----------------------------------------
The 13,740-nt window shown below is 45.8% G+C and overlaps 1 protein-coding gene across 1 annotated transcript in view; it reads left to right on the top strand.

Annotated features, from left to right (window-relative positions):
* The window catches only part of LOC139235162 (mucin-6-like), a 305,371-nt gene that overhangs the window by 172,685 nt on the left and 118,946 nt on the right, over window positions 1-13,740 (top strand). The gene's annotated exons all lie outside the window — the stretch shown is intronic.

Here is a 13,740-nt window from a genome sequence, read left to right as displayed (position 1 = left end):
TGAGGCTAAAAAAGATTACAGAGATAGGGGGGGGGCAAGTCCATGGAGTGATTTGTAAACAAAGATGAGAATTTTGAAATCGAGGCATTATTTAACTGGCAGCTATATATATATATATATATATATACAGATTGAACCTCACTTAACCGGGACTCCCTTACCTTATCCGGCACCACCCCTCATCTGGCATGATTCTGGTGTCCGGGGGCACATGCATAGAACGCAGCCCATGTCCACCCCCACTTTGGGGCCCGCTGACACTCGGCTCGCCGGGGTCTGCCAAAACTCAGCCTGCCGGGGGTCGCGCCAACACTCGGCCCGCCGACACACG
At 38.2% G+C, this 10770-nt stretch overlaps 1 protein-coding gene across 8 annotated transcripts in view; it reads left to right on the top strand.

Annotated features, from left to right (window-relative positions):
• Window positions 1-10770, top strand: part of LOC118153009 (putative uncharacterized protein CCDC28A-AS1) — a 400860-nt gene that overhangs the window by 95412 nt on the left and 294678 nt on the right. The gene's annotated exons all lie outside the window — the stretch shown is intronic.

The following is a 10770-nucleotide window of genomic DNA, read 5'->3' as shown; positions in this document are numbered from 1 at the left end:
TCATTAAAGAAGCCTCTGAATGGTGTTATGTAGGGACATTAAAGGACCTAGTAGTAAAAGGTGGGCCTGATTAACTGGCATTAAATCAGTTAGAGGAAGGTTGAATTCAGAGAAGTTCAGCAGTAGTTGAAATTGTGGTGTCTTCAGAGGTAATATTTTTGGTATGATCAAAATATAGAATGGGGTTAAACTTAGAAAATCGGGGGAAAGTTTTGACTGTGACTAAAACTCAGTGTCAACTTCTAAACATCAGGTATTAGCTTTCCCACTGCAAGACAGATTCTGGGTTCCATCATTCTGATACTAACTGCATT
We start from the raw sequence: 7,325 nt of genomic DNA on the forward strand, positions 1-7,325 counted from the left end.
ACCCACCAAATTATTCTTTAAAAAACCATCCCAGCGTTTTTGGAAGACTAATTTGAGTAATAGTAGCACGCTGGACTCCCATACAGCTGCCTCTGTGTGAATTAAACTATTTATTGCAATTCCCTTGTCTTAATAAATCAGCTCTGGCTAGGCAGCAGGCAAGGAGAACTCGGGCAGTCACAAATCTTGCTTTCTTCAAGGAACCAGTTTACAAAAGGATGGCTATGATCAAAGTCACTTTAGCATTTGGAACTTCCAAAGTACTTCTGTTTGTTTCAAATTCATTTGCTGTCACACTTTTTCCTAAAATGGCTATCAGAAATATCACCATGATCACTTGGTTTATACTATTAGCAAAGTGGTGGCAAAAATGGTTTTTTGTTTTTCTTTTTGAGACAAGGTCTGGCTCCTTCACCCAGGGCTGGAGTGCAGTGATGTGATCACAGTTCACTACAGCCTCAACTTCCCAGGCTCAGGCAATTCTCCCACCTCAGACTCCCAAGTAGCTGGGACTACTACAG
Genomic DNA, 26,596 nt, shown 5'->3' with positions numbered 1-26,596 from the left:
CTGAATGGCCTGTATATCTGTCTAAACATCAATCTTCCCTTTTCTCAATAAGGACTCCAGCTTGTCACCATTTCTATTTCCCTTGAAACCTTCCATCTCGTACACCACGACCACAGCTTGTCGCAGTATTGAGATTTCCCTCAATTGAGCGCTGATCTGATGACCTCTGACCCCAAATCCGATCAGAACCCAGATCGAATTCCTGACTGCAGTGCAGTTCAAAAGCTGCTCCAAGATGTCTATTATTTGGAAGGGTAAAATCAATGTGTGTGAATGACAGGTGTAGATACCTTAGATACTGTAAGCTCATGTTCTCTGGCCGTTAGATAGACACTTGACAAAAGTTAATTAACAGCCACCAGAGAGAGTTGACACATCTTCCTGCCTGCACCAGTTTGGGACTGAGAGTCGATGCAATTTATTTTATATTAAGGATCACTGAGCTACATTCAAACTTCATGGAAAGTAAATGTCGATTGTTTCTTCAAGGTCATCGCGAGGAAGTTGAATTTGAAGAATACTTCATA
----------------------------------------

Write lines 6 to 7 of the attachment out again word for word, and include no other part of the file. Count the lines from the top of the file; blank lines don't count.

At 38.2% G+C, this 10770-nt stretch overlaps 1 protein-coding gene across 8 annotated transcripts in view; it reads left to right on the top strand.

Annotated features, from left to right (window-relative positions):